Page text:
Nigerian men who wear their hair in knots are not a new phenomenon, but the hairstyle’s spiritual heritage sparks fear in the hearts of many.
Uganda’s tourism ministry has launched a beauty pageant to use local women to attract tourists.
Recent comments made by Uganda’s Minister for Tourism, when he described curvy women as potential tourist attractions, have brought the debate around the objectification of women back into the spotlight.
Rwanda has followed Ivory Coast, Ghana, Kenya and South Africa in cracking down on skin bleaching products that contain chemicals like hydroquinone and mercury, which have been linked to skin cancer and kidney and liver damage.
Imported Self Hate: Controversial American ex-entertainer Blac Chyna announced she will be in Nigeria to promote her new Whitenicious x Blac Chyna Collection, described as an “illuminating and brightening cream”. Blac Chyna has received extensive public backlash for “exploiting” Nigeria’s colourism problem.
Complicated beauty rituals are no longer a purely feminine preoccupation. The current male beauty standard demands a level of effort and curation that men have not been exposed to in the past. The pressure to attain this image ideal is even higher with social perceptions and stereotypes.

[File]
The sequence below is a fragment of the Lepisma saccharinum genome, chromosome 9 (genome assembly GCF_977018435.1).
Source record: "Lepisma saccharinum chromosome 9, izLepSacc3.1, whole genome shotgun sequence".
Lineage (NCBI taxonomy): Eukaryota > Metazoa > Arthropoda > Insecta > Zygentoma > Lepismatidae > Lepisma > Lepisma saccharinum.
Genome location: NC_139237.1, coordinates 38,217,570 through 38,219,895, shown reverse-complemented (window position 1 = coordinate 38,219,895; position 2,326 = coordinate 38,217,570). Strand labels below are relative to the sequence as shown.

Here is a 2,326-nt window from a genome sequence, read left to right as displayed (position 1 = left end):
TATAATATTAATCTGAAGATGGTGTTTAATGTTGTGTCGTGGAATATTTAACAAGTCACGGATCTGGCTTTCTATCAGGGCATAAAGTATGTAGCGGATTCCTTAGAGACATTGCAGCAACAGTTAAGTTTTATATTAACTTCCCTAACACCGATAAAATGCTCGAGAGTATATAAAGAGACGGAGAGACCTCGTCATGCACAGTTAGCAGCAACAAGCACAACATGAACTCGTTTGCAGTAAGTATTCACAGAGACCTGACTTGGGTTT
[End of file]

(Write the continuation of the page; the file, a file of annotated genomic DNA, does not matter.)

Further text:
Despite being a trained chemical engineer, Rudo Mazhande struggled for years to use her skills. Now her soap-making business is creating jobs and serving the needs of her community and beyond.
Ivorian hair artist, Laetitia Ky has used her hair to speak out on rape, sexual assault and harassment. She shaped her hair to speak on the #MeToo movement. Her hair portrayed a man lifting the skirt of a woman. Laetitia’s poignant expressions are when she uses her hair to highlight women rights issues.
At the root of the skin bleaching phenomenon is a psychological complex.